October 12, 2006
Daniel Rutter's World Premiere
Well, I'll be a blue-nosed gopher.
Daniel Rutter, one of my very favorite readers, has just opened for business right here.
He's got it all goin' on: AdSense bringing in cash via Google, a naming contest and much, much more, including a determination not to have a comment spambot that repels valid feedback while letting through people from wherever hawking mobile phones, et al.
And don't get your baggies in a twist thinking you've headed back to the future via some wormhole when you first espy Dan's initial post (below) —
the reason it's dated October 13, 2006 is because Dan lives on the other side of the International Date Line from me and it's already tomorrow there.
Welcome, camper Dan!
Mini Travel Iron
Yes — that is an iron in my pocket....
From the website:
- Mini Travel Iron
Mini Travel Iron is pocket-size, easy to store in suitcase or carry bag and a must for the avid traveler.
Iron wherever you go and remove wrinkles with a flick of the wrist!
Features travel cover, pouch and mini handle for control.
Heats to 360º!
3-3/4" x 2-1/2" x 3".
G. K. Chesterton on the nature of life
"Life is not an illogicality; yet it is a trap for logicians. It looks just a little more mathematical and regular than it is; its exactitude is obvious, but its inexactitude is hidden; its wildness lies in wait."
This observation should be written above the entrance to every hedge fund's headquarters.
In a nutshell Chesterton explains why it is that positions blow up.
My version, used to explain to anesthesiology residents why it is that I want them to focus on the patient in front of them rather than the bank of monitors to the side: "Machines will always break your heart."
You could do far worse with the next few minutes of your time and life than explore the website of Nassim Nicholas Taleb, Dean's Professor in the Sciences of Uncertainty at the University of Massachusetts at Amherst, who understands just how fundamental are the forces that simply refuse to play by the rules.
Brazil Nut Jewelry
From the mouths of babes — or, in this case, Rhonda, a card-carrying* joehead — comes the following comment, just in today at 12:31:02 p.m. ET, regarding the heart-shaped sugars featured in today's 11:01 a.m. post:
- These are too pretty to be in coffee or tea.
I would think we could do something with them?
Like pour something hard on them and make them into earrings or a nice huge bracelet of sorts??
Maybe one hanging off a nicely-cut piece of black/chocolate-colored ribbon or cord for a one-of-a-kind necklace?
Oh well, just a thought.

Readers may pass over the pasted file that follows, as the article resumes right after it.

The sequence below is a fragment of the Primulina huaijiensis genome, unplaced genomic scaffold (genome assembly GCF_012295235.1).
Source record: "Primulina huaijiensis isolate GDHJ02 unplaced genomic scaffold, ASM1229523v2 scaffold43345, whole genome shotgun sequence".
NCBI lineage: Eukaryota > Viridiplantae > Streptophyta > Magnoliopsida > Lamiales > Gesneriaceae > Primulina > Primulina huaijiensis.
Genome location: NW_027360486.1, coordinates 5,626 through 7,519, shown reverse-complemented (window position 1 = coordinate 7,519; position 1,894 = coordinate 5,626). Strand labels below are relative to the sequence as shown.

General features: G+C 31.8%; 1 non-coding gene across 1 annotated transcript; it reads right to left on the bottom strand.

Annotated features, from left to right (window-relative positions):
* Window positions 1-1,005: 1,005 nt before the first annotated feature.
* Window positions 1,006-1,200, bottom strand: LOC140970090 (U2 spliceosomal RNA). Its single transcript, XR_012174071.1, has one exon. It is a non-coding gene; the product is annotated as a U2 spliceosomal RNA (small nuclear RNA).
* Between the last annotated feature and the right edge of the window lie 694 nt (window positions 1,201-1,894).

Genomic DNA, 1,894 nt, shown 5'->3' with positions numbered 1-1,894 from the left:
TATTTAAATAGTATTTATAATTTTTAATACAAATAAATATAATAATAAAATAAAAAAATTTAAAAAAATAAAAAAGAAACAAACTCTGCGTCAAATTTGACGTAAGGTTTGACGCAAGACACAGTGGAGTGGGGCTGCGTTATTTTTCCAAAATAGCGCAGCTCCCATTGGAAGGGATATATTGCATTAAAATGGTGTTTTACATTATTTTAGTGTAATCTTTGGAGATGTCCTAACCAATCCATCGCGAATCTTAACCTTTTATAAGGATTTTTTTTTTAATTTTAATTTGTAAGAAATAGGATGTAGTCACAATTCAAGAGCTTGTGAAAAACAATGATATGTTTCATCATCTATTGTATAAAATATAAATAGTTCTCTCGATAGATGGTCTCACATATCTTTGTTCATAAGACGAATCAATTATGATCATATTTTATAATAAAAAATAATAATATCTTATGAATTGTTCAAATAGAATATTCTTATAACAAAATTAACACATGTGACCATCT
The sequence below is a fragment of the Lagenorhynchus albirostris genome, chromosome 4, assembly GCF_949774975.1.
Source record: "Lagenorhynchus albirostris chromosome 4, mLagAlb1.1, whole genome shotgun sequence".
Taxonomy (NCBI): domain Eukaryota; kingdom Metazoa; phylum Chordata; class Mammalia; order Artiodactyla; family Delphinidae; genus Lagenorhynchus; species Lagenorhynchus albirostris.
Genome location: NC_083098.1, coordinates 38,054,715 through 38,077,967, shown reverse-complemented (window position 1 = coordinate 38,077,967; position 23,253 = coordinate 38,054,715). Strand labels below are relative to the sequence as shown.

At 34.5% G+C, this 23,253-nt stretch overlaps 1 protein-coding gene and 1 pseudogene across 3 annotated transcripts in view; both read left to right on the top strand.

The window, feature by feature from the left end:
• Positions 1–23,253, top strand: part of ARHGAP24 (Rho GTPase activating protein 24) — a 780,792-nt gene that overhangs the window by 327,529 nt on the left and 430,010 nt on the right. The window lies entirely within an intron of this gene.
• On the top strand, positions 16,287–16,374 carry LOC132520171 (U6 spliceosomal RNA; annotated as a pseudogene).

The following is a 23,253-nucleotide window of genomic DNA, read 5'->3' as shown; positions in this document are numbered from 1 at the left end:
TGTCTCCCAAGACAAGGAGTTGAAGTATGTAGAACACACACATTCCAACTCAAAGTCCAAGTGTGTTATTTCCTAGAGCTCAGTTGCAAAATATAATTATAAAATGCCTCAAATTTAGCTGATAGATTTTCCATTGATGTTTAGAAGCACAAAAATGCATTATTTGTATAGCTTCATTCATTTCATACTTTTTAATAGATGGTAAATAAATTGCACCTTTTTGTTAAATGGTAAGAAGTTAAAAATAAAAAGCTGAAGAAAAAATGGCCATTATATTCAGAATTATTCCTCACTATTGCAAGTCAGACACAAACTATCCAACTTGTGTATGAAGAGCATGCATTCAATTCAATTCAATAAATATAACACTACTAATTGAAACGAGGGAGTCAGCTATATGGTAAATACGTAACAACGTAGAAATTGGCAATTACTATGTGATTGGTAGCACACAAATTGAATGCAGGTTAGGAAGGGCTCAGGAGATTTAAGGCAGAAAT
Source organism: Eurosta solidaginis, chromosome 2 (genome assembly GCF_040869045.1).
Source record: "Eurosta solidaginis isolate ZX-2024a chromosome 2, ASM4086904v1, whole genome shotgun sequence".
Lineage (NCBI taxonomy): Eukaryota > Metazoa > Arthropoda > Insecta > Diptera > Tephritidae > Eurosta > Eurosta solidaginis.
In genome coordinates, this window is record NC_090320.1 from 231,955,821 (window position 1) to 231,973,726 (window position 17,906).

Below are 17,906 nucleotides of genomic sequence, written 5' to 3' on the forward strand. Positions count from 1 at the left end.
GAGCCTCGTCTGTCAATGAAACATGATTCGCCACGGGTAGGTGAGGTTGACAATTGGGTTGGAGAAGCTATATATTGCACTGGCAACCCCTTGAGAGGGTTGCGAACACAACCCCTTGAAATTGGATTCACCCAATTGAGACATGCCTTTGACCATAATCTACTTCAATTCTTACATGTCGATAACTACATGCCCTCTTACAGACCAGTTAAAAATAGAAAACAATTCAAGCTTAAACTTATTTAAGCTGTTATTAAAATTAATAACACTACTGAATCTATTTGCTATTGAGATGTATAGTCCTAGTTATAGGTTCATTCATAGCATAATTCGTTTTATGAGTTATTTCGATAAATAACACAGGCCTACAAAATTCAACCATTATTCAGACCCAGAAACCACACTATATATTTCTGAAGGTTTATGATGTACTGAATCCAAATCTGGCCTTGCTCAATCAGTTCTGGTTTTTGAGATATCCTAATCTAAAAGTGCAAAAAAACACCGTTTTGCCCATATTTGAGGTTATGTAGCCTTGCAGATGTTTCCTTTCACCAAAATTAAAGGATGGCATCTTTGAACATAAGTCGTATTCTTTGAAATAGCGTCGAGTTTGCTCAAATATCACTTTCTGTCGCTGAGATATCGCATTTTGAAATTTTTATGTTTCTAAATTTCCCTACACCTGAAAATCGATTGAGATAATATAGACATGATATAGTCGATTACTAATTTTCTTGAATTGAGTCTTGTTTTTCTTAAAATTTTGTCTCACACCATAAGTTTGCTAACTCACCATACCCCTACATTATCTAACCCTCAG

Did you know they make jewelry out of nuts?
Not just any old nuts either.
Some of these nuts come all the way over from other countries even.
We pay big bucks for them too?
Yes, that is me, I would find the nut jewelry, almost like winning the Cracker Jack prize.
I hadn't planned on remarking on Frank Gehry's horrible new line of jewelry for Tiffany & Co., each piece uglier than the last, until Rhonda's comment, but the resemblance of some of Gehry's forms (above) to that of a Brazil nut is simply too striking not to note here.
Except that the nut (below)
is beautiful while Gehry's take, even under the rubric of "Fish," is esthetically appalling.
Frank, stick to museums and suchlike.
Scale matters, in your case.
I predict you won't be able to buy a piece of Tiffany Gehry jewelry three years from now except on eBay.
*What's that card look like, anyhow?
I hope your Italian's better than mine, is all I have to say.
If it's not, Father Gianfranco Falgari explains it all for you here.
From the website:
- French Heart-Shaped Sugar
Delicate molded hearts are notched to hang elegantly from the side of coffee and tea cups.
Includes white, amber and ebony cane-sugar hearts.
Product of France.
9 oz. total weight.
You are so sweet.
A box of 64 is $24.95.
Official sugar of The Archies.
Helpful Hints from joeeze: Regulation USPS brown paper wrapping — free
It's in your kitchen.
In the place you keep your brown paper grocery bags.
Take these steps:
1) Remove a bag
2) Open it
3) Take a scissors and cut the bag along one of the long edges
4) Cut along the bottom all the way around
5) You now have piece of brown wrapping paper measuring 17" x 37.5"
Is your package too big to fit?
Then repeat steps 1-5 above as often as necessary until you have complete coverage.
Remember to wrap your package with the plain side out.
It is what it says.
Toilet papers like you've never dreamed of.
Camouflage, Paw Prints, Penguins, Aliens, myriad others, they're all present and accounted for.
Though I'm not sure it was all that necessary to show their true colors — as it were.
[via Marc Polish]